Motor expenses

As a sole trader, you will be able to claim all business motoring costs against your taxable profits, and generally claim capital allowances on the business use element of any vehicles used in the trade.

As an incorporated company, a statutory mileage allowance is used (currently 45p up to 10,000 miles and 25p thereafter) if employees use their own vehicle for business purposes. There are further tax implications if the company purchases a vehicle outright, or if the company issues an employee with a company car, so please contact Direct Peak to discuss these implications further.

Capital gains

As a sole trader, capital gains arising are assessable on the owner at 10/20% (Residential property 18/28%), and an annual exemption is available (currently £12,300). Business Asset Disposal Relief is available on qualifying disposals of business/partnership interest or sale of assets at cessation at a rate of 10%. There are also deferral reliefs available such as gift relief, rollover and EIS reinvestment relief.

For an incorporated company, chargeable assets sold by the company will give rise to a gain assessable on the company at the normal corporation tax rate (currently 19%). There is no annual exemption available, however indexation allowance is available to companies (frozen from December 2017). Business Asset Disposal Relief is available on the disposal of shares in an unquoted trading company where the individual meets all the personal company requirements and works for the company. Rollover relief is available to defer company trading gains, and double taxation may occur where gains arise within the company and are then taxed again if the share increase in value before they are sold.

Trading loss reliefs

Trading losses for a sole trader can be set against other income of the sole trader for the current and previous year. Losses made in 2020/21 and 2021/22 can be carried back up to three years. Sole traders can only carry forward losses against same trade profits.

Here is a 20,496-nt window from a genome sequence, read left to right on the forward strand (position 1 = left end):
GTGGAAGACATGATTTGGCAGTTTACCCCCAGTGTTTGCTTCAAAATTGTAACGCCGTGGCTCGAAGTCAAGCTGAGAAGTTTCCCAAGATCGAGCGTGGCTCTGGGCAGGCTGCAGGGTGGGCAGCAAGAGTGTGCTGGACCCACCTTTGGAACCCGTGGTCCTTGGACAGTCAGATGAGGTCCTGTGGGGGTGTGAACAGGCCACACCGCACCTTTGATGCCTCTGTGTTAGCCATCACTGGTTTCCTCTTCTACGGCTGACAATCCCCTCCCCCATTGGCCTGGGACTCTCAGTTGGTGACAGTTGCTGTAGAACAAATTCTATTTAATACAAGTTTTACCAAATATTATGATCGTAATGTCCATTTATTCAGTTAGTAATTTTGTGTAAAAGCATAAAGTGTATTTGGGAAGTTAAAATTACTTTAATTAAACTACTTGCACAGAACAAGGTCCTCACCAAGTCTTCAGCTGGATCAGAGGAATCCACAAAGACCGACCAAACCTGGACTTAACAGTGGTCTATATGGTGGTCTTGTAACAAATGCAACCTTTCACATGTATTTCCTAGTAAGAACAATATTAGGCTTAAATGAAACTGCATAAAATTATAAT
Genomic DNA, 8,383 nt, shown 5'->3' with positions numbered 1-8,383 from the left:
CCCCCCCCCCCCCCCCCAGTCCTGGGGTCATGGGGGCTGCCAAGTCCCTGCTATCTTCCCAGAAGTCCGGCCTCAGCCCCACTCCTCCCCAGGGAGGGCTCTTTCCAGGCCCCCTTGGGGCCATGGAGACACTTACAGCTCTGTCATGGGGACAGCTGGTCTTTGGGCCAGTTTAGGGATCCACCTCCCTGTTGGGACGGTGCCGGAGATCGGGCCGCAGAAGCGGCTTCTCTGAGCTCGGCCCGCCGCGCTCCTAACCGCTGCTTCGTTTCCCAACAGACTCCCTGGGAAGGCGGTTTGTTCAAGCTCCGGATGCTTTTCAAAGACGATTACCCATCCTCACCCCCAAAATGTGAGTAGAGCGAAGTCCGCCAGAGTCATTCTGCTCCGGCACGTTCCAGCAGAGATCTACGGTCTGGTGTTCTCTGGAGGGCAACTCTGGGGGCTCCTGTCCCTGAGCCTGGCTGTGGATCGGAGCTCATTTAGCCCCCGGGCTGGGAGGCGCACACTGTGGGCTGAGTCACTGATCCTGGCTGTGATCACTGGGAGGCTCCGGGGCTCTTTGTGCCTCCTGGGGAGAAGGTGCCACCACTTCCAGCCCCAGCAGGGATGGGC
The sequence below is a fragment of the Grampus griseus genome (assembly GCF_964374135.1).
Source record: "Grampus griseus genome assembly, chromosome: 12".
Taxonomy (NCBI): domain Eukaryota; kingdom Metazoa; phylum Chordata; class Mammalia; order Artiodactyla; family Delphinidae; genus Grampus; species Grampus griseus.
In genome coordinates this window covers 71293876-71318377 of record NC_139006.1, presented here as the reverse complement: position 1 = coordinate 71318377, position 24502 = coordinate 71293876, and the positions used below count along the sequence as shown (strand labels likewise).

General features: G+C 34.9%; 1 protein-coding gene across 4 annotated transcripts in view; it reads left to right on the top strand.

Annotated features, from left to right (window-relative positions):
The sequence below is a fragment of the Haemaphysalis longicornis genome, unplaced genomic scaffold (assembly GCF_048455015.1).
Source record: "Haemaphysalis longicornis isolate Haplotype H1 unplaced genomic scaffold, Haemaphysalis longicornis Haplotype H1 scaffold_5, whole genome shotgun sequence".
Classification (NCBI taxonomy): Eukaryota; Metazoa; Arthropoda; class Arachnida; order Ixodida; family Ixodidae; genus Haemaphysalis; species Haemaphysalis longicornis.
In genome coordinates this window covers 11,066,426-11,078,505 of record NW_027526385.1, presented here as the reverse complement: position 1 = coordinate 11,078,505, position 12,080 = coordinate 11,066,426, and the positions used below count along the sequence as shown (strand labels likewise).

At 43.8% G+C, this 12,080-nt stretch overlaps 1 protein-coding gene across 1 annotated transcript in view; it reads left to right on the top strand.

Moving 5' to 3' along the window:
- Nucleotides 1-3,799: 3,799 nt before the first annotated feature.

As an incorporated company, a trading loss can be offset against other profits the company in the current & one preceding year (this has been extended to three years for periods ending between 1 April 2020 and 31 March 2022). Losses can be carried forward against future same trade profits.

Extraction of funds

As a sole trader, all trading profits are taxed through self-assessment, regardless of whether they are ‘drawn’ from the business.

Trading as an incorporated company, income is only taxed when it is withdrawn from the business. Salaries are taxed through pay as you earn, and interest, rental and dividend incomes are taxed through self-assessment. Planning opportunities are available to minimise tax liabilities through a combination of dividends and salary, so please contact Direct Peak to discuss further.

Pension contributions

Personal tax deductions on own contributions are subject to statutory limits (currently £40,000 pa).

An incorporated company can save corporation tax (currently 19%) on any qualifying pension contributions made.